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I was thinking if it is possible to have $g\ne e$ such that $\phi(g)=e$ for a group homomorphism $\phi: G\mapsto H$

It's not always true because $\phi(2)=0$ when $G=\Bbb Z_4$ and $H=\Bbb Z_2$

So what if $|H|\not\mid|G|$?

We have that $o(\phi(g))$ divides $o(g)$ and $|H|$ because $\phi(\langle g\rangle)$ is a subgroup of $H$

If we had $(|H|,\phi(\langle g\rangle))=1$ then we would have $o(\phi(g))=1$ and so $\phi(g)=e$

What other necessary/sufficient constraints are there for the existance of $g\in G\backslash\{e\}$ with $\phi(g)=e$?

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    $\begingroup$ Not sure I get the question. For any groups $G,H$ you always have the trivial homomorphism $G\to H$ which takes every element to the identity. $\endgroup$ – lulu Jan 4 at 13:18
  • $\begingroup$ My question is about the conditions that would assure $\exists g\in G~~:~\phi(g\ne e)=e$. So $\phi=id$ is a condition but my question is more general $\endgroup$ – John Cataldo Jan 4 at 13:20
  • $\begingroup$ Well, if $\phi$ has no non-trivial elements in its kernel then $\phi(G)$ is isomorphic to $G$, in which case of course we have $|H|\, |\,|G|$ (assuming the groups to be finite, which you never state). Is that what you wanted? Conversely, if $G$ is isomorphic to a subgroup of $H$ then that isomorphism gives you an injection from $G$ to $H$. $\endgroup$ – lulu Jan 4 at 13:22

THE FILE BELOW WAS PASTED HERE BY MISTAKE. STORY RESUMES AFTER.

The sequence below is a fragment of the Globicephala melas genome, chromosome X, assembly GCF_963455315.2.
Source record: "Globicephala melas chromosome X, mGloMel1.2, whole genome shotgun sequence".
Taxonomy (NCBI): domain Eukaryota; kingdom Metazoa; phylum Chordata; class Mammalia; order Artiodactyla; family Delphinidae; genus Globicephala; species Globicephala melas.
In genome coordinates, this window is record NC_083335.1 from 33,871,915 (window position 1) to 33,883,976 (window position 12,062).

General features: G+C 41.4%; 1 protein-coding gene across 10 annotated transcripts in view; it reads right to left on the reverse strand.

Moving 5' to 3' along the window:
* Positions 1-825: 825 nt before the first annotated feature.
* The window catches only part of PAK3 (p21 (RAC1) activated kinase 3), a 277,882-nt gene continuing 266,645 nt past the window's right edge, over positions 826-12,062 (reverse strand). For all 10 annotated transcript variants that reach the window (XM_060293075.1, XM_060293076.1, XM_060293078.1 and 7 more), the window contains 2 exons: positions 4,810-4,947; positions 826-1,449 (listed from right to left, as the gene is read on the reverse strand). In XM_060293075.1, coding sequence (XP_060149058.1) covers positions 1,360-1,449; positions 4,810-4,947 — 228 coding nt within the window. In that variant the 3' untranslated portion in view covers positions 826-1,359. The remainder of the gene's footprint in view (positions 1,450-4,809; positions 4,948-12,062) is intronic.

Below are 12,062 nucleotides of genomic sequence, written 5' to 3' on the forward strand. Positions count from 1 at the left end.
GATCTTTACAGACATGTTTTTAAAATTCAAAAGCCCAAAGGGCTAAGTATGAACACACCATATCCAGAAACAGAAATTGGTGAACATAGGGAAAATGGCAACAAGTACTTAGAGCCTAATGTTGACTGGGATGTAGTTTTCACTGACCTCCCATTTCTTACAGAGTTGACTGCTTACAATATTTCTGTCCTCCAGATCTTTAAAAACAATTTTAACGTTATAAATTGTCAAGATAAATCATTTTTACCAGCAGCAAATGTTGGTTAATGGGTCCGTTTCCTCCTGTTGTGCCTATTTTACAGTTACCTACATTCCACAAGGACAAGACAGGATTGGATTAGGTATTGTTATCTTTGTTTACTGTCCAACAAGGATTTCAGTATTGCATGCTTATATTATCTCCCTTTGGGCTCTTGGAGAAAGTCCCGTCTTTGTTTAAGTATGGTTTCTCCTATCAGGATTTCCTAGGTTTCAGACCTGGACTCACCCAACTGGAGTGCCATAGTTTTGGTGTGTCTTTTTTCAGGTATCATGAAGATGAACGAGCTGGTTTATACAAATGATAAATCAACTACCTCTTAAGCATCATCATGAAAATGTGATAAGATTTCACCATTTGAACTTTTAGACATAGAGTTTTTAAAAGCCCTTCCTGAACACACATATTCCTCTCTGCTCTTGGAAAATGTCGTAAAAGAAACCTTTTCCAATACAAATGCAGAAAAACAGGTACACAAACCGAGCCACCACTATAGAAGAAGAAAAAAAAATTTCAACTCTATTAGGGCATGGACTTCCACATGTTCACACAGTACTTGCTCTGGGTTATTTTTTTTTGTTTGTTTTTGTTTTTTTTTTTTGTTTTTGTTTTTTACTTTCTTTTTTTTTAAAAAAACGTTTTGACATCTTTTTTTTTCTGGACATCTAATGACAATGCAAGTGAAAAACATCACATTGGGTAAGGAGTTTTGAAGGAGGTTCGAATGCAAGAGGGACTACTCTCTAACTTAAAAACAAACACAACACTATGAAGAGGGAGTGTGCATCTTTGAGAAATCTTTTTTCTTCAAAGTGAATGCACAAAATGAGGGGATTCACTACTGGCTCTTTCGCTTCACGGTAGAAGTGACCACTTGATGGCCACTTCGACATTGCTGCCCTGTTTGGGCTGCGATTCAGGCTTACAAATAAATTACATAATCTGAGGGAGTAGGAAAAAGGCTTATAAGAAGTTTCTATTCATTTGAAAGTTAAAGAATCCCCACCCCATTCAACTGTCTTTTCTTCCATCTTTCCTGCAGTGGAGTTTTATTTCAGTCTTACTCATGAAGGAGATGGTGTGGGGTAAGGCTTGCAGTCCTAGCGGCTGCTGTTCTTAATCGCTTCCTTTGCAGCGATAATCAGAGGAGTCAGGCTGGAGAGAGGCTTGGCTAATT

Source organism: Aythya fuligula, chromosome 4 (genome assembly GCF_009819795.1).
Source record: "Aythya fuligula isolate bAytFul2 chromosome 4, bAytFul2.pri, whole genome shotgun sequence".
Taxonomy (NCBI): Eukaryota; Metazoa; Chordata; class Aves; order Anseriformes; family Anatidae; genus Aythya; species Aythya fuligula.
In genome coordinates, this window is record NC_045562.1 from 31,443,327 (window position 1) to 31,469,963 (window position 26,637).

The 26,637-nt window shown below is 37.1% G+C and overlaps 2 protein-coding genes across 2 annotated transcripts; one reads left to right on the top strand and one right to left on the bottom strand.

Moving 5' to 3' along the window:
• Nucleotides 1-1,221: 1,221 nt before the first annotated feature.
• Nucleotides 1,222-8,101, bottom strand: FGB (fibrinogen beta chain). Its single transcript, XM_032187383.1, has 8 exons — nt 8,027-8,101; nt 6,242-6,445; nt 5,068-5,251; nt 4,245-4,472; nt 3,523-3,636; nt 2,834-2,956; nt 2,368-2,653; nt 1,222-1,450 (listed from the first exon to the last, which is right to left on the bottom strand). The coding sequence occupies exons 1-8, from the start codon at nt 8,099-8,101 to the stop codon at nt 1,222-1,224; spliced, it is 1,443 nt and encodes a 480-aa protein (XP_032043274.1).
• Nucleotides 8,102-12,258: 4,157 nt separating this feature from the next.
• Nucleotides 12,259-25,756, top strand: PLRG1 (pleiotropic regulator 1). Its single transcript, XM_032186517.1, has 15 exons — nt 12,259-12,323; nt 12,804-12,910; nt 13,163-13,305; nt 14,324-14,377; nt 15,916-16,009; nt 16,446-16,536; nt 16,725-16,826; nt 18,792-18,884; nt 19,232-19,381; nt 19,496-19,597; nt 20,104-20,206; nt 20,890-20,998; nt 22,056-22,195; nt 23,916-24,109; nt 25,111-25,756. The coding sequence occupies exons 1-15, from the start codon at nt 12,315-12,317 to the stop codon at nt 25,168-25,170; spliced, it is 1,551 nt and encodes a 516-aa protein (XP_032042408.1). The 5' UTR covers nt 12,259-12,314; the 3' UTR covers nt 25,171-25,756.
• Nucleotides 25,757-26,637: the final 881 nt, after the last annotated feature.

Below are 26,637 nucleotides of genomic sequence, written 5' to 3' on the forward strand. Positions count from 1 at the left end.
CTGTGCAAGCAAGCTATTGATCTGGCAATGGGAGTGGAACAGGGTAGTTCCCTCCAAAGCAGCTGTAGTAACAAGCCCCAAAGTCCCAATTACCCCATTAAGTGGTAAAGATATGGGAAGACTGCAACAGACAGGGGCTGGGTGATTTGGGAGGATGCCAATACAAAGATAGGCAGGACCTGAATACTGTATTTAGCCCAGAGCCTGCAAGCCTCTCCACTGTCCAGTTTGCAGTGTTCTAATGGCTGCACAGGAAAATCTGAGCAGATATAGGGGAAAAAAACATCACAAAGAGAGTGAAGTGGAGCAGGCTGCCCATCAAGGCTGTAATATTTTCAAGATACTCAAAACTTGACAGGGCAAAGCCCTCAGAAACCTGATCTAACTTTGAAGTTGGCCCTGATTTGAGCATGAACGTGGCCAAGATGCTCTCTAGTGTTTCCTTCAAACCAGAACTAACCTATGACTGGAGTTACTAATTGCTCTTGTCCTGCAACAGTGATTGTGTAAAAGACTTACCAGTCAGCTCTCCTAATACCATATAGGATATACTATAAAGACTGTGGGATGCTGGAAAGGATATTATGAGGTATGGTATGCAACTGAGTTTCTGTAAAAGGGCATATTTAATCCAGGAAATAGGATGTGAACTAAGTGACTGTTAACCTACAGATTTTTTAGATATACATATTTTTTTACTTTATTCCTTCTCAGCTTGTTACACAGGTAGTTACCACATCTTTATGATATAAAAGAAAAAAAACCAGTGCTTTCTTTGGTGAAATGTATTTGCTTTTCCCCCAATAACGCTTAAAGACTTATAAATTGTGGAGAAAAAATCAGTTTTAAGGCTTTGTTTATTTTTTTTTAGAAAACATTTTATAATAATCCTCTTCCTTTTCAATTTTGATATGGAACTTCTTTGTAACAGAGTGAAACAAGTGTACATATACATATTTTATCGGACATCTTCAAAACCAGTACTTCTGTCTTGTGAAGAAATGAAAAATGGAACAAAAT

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    $\begingroup$ A more concise way to rephrase your question (as I understand it): under what conditions are there no injective homomorphisms from $G$ to $H$. The answer to this is that an injective homomorphism exists iff $H$ contains a subgroup isomorphic to $G$. $\endgroup$ – Omnomnomnom Jan 4 at 13:22
  • $\begingroup$ And indeed, if $|G| \nmid |H|$, then there are no injective homomorphisms from $G$ to $H$. $\endgroup$ – Omnomnomnom Jan 4 at 13:25
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First of all, let's use a fact to make your question a bit neater.

The following conditions are equivalent:

  • $\phi : G \to H$ is injective (one-to-one)
  • $\ker \phi = \{e\}$
  • There does not exist an element $g \in G$ with $g \neq e$ such that $\phi(g) = e$

With this in mind, I believe that you are asking this: under what conditions does there exist an injective homomorphism from $G$ to $H$? The answer to this question is that such a homomorphism will exist if and only if $H$ contains a subgroup isomorphic to $G$. For the example of $G = \Bbb Z_2$ and $H = \Bbb Z_4$, we see that the map $\phi([n]_2) = [2n]_4$ is injective, and $\Bbb Z_4$ contains the subgroup $\{[0]_4,[2]_4\}$ which is isomorphic to $\Bbb Z_2$.

One way to prove this is to use the first isomorphism theorem. In particular, we know that for any homomorphism, $\phi(G) \cong G/\ker\phi$. However, if $\ker \phi = \{e\}$, then we have $G/\ker \phi \cong G$. So, if $\phi$ is an injective homomorphism, then $\phi(G) \cong G$, and $\phi(G)$ (the image of $\phi$) is a subgroup of $H$.

Conversely, suppose that $H$ has a subgroup $K \subset H$ and that $K \cong G$. Then, an isomorphism $\phi:G \to K$ means that we have the injective homomorphism $i_K \circ \phi:G \to H$, where $i_K:K \to H$ is the inclusion map.

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  • $\begingroup$ @Mark good catch, thanks $\endgroup$ – Omnomnomnom Jan 4 at 13:42
  • $\begingroup$ Thanks! (I think you meant big $G$ and $K\cong G$) $\endgroup$ – John Cataldo Jan 4 at 13:49
  • $\begingroup$ @JohnCataldo I don't see what you mean by "big $G$" $\endgroup$ – Omnomnomnom Jan 4 at 13:50
  • $\begingroup$ "$H$ contains a subgroup isomorphic to $g$" $\endgroup$ – John Cataldo Jan 4 at 13:51
  • $\begingroup$ @JohnCataldo that makes sense now, thanks $\endgroup$ – Omnomnomnom Jan 4 at 13:53

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